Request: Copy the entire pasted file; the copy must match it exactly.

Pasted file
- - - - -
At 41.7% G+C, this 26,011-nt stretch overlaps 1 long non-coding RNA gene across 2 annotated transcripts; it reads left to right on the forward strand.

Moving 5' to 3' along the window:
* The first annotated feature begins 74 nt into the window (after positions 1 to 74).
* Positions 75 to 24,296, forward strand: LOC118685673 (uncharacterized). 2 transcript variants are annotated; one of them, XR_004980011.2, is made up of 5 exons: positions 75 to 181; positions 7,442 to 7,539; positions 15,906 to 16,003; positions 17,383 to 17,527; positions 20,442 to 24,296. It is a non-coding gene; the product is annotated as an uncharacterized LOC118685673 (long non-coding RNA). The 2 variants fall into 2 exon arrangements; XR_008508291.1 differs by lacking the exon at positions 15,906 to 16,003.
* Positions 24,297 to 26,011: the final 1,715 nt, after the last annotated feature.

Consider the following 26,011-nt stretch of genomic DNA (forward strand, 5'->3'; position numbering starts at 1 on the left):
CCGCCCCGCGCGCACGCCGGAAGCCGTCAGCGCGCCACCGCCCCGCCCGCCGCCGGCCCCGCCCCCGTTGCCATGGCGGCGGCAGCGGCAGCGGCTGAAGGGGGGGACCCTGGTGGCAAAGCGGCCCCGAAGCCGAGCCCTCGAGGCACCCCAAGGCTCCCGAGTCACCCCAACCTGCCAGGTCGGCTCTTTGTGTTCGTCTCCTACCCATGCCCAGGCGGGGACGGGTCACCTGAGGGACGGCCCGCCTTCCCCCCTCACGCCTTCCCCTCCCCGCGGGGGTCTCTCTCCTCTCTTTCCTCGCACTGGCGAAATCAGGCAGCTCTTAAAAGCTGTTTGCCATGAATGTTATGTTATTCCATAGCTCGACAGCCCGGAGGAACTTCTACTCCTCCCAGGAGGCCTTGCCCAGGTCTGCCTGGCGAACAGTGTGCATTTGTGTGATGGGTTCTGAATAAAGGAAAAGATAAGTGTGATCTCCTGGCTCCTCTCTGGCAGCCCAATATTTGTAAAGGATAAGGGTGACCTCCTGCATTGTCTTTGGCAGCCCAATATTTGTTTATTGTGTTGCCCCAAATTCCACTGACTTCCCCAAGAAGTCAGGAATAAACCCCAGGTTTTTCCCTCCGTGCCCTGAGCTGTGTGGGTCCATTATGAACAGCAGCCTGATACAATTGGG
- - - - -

At 41.7% G+C, this 26,011-nt stretch overlaps 1 long non-coding RNA gene across 2 annotated transcripts; it reads left to right on the forward strand.

Moving 5' to 3' along the window:
* The first annotated feature begins 74 nt into the window (after positions 1 to 74).
* Positions 75 to 24,296, forward strand: LOC118685673 (uncharacterized). 2 transcript variants are annotated; one of them, XR_004980011.2, is made up of 5 exons: positions 75 to 181; positions 7,442 to 7,539; positions 15,906 to 16,003; positions 17,383 to 17,527; positions 20,442 to 24,296. It is a non-coding gene; the product is annotated as an uncharacterized LOC118685673 (long non-coding RNA). The 2 variants fall into 2 exon arrangements; XR_008508291.1 differs by lacking the exon at positions 15,906 to 16,003.
* Positions 24,297 to 26,011: the final 1,715 nt, after the last annotated feature.

Consider the following 26,011-nt stretch of genomic DNA (forward strand, 5'->3'; position numbering starts at 1 on the left):
CCGCCCCGCGCGCACGCCGGAAGCCGTCAGCGCGCCACCGCCCCGCCCGCCGCCGGCCCCGCCCCCGTTGCCATGGCGGCGGCAGCGGCAGCGGCTGAAGGGGGGGACCCTGGTGGCAAAGCGGCCCCGAAGCCGAGCCCTCGAGGCACCCCAAGGCTCCCGAGTCACCCCAACCTGCCAGGTCGGCTCTTTGTGTTCGTCTCCTACCCATGCCCAGGCGGGGACGGGTCACCTGAGGGACGGCCCGCCTTCCCCCCTCACGCCTTCCCCTCCCCGCGGGGGTCTCTCTCCTCTCTTTCCTCGCACTGGCGAAATCAGGCAGCTCTTAAAAGCTGTTTGCCATGAATGTTATGTTATTCCATAGCTCGACAGCCCGGAGGAACTTCTACTCCTCCCAGGAGGCCTTGCCCAGGTCTGCCTGGCGAACAGTGTGCATTTGTGTGATGGGTTCTGAATAAAGGAAAAGATAAGTGTGATCTCCTGGCTCCTCTCTGGCAGCCCAATATTTGTAAAGGATAAGGGTGACCTCCTGCATTGTCTTTGGCAGCCCAATATTTGTTTATTGTGTTGCCCCAAATTCCACTGACTTCCCCAAGAAGTCAGGAATAAACCCCAGGTTTTTCCCTCCGTGCCCTGAGCTGTGTGGGTCCATTATGAACAGCAGCCTGATACAATTGGG